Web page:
Sunday, October 2, 2011

Doctor Who Season 6 Finale

First.  I love Doctor Who and an average season (or even a bad season)of Doctor Who is better than most of what else is on television.

Second, I’ve never really liked any of the season finales for New Who except last season’s “Big Bang”.  In the Russell T. Davies era the stories were so over the top that my eyes got tired of rolling.  I particularly disliked the season finale where they had to tow the Earth back to the solar system. 

Third, I constantly remind myself that this is a show that is essentially meant to be a silly show for the family to watch.  I think of Doctor Who the way I think of those old fashioned Disney movies starring Fred MacMurray.  I don’t usually expect deep character development; I understand that there are going to be many stereotypes and some of the characters will verge on cartoonish.

So, keeping all of that in mind, I thought the finale was fine but not great. It was a visual treat and it tied up lots of loose ends.  It’s one of those episodes that, on the one hand, you can’t think about too much or it just doesn’t make sense.  On the other hand it is the kind of episode that you will think about a lot and eventually figure out twists that you missed the first time.  Just like the rest of the season it had a lot of potential and just like the rest of the season it did not, for me, hit the high mark that the fifth season hit.

But I give them credit for trying. 

I think Steven Moffat is one of the most creative writers in television today.  I applaud what he experimented with this season.  Doctor Who has done story arcs in other seasons of New Who but not to the extent that was tried this season.  There is a big difference between putting the words “Bad Wolf” in every episode or putting a glimpse of the crack in the universe in every episode and what was tried this season – a character driven story arc. 

In my opinion it didn’t quite work, but that’s ok as long as they learn from it.  Maybe a thirteen episode season in which the audience expects (and likes) many stand alone episodes was just too short for the kind of story that Moffat was trying to tell.  It felt rushed.  The emotions felt undeveloped.  It didn’t hang together at times.  If this was an American series with 23 episodes it might have worked.  Maybe.

But although the execution was a bit flawed I do think he achieved what he set out to achieve.  He has deconstructed the Doctor and moved the Doctor back into a position where he can act more like a traditional Doctor who isn’t seen as a superhero and isn’t known in every corner of the Galaxy.  As far as character development of the Doctor went, I think this season was very successful.   I look forward to what Moffat tries to do with the Doctor next season.

I also think Moffat was fairly successful with the character of Rory.  Not perfect, but very good.  At one point I said I had a theory that this season was “all about Rory” as opposed to last season that was all about Amy.  Well, that didn’t end up being completely true, it was really all about the Doctor.  But Rory definitely shone in the spotlight. 

The Companion is always a lens through which we, the viewer, see the Doctor and this year we saw the Doctor very much through Rory’s eyes.  Rory was not enamored of the Doctor and saw the Doctor as dangerous.  That worked very well for Moffat’s plan.   And I sort of liked that we did, for once, see the Doctor more often through the male companion’s eyes rather than the female companion’s eyes.  To think that only the female companion can be the eyes of the viewer is really somewhat sexist.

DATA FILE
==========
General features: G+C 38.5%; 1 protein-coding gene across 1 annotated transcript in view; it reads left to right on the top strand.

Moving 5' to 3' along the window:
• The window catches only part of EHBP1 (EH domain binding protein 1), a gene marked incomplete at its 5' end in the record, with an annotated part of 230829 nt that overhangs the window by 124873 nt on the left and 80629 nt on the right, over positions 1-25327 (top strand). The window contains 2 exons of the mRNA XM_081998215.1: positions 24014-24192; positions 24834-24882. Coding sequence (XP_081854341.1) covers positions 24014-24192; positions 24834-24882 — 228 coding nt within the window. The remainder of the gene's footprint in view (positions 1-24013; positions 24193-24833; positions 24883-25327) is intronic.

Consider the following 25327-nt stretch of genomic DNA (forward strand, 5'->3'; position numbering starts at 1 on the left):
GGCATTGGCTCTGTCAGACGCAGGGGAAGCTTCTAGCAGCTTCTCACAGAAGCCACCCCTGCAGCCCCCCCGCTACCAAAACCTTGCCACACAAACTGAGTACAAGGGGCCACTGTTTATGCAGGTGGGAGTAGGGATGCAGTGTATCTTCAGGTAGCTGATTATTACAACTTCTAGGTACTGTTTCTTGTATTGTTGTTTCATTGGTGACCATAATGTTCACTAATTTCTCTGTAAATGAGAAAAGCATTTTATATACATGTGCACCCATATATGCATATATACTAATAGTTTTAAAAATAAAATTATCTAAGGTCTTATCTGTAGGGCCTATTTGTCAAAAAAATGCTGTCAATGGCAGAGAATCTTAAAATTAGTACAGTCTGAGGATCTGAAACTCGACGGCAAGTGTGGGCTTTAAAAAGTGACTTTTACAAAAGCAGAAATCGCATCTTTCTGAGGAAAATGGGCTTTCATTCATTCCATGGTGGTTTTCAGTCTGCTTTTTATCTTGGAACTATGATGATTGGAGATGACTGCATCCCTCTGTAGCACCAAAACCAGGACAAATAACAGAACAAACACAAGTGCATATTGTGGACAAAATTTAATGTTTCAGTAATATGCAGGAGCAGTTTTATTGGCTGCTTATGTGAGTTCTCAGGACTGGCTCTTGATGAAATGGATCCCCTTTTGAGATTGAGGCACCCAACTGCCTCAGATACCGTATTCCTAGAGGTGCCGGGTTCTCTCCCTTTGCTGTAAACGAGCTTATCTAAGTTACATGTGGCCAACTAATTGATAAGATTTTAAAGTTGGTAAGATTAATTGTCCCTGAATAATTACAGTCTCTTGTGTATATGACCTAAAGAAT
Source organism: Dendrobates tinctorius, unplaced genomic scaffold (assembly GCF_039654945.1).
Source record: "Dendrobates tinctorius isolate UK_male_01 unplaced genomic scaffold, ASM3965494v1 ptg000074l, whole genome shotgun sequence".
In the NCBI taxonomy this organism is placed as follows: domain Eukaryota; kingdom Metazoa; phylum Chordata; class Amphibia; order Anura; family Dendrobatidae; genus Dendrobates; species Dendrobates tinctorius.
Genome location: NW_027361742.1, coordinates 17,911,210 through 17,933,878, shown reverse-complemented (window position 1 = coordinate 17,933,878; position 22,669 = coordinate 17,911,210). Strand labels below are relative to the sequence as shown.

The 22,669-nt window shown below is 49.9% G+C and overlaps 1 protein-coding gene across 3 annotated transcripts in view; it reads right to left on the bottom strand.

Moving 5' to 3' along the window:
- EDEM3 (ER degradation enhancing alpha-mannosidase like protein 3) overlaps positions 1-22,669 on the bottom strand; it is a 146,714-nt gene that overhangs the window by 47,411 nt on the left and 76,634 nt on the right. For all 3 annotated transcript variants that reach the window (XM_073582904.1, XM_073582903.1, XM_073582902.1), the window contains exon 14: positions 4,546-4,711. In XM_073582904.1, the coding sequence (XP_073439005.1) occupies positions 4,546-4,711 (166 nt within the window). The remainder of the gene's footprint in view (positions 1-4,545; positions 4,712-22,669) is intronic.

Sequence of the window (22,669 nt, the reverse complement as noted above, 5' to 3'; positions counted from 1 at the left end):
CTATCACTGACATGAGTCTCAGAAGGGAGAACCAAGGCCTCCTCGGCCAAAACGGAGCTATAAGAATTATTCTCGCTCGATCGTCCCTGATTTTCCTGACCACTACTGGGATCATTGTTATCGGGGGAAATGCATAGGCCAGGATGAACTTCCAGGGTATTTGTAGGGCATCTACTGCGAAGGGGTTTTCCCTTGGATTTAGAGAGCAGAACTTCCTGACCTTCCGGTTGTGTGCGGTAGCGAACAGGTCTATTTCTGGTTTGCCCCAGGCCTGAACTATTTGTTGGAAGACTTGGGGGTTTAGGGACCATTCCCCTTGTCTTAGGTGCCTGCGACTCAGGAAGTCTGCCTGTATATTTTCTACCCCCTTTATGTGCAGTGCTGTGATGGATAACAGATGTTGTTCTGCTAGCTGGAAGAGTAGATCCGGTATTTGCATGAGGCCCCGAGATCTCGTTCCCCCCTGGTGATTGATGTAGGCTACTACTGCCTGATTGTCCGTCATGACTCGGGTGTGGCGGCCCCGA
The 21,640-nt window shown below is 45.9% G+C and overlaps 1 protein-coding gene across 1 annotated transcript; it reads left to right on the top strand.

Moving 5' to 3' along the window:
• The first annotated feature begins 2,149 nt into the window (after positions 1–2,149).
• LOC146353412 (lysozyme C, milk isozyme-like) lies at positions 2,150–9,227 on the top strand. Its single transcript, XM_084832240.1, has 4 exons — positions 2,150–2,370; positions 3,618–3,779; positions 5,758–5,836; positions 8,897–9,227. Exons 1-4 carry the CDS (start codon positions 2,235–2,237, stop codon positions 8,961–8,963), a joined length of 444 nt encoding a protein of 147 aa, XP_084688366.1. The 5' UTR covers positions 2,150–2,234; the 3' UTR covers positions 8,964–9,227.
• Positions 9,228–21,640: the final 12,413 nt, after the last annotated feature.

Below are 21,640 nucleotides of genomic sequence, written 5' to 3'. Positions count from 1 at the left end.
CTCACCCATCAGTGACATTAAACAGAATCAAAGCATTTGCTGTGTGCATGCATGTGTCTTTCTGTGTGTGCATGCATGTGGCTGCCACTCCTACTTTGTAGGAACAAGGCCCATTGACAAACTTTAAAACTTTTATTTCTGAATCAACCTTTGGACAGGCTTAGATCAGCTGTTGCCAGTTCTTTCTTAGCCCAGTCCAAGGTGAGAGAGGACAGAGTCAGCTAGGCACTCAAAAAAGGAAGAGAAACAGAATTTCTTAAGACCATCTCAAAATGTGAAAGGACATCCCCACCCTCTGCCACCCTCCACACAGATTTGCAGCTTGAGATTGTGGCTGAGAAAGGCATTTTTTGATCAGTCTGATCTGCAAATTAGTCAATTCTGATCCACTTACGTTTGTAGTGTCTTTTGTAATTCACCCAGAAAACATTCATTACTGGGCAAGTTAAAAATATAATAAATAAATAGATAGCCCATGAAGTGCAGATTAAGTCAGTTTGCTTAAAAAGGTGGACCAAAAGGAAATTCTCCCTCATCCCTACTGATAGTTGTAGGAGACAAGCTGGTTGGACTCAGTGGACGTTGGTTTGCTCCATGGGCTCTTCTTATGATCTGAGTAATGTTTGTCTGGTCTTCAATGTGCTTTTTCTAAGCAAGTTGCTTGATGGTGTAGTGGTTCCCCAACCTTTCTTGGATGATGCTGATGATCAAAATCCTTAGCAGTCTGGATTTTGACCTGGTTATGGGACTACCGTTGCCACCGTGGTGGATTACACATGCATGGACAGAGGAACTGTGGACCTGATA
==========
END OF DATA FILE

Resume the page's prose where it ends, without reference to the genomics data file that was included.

But the weakest part of this season was, undoubtedly, the female characters – both River and Amy. At this point I feel like a broken record in my complaints about Amy so I’m not even going to go into it again other than to say that, while Amy’s speech to Madame Kovarian was a nice moment, it didn’t make up for the lack of emotion she showed over the entire season about what happened to Melody/River or, for that matter, what happened to her in being kidnapped and her body used to carry a child that was immediately taken from her.

On the other hand, I will complain about what was done with the character of River Song in the second part of this season.  River Song went from being a strong female character who we assumed had a career as an archaeologist separate and apart from her interest in the Doctor to being a woman who is completely and totally obsessed with a man.  We find that she became an archaeologist solely for the purpose of tracking the Doctor.  She is willing to destroy the whole Universe because she cannot bear the thought that she is the one to kill the Doctor.   She goes to prison for killing the Doctor when he and she know darn well that he is not dead.  In the Library River gave up her life for the Doctor and it seemed noble.  But in this episode she gives up her freedom for the Doctor and it just seems like she’s being the dumb woman who will do anything for her man.  I almost expected Tammy Wynette to start playing after the scene in Utah.

But while all of that was disappointing, it was the way the Doctor treated her in this last episode that really struck me. The moment when the Doctor tells her that he’s going to marry her (after telling her that he doesn’t want to marry her and that she embarrasses him) and she needs to just do as she’s told has got to be the low point in the character development of River Song. That was the moment that I realized that Moffat had destroyed River as the unique female character that she was when the Doctor met her in the Library.  She has now become just like all the other Doctor Who women – there to serve the Doctor.

What a disappointment.

As I said, I think Steven Moffat is one of the best writers in television.  But even the best writers sometimes get it wrong.  And when it came to the women of Doctor Who this season, he really got it wrong.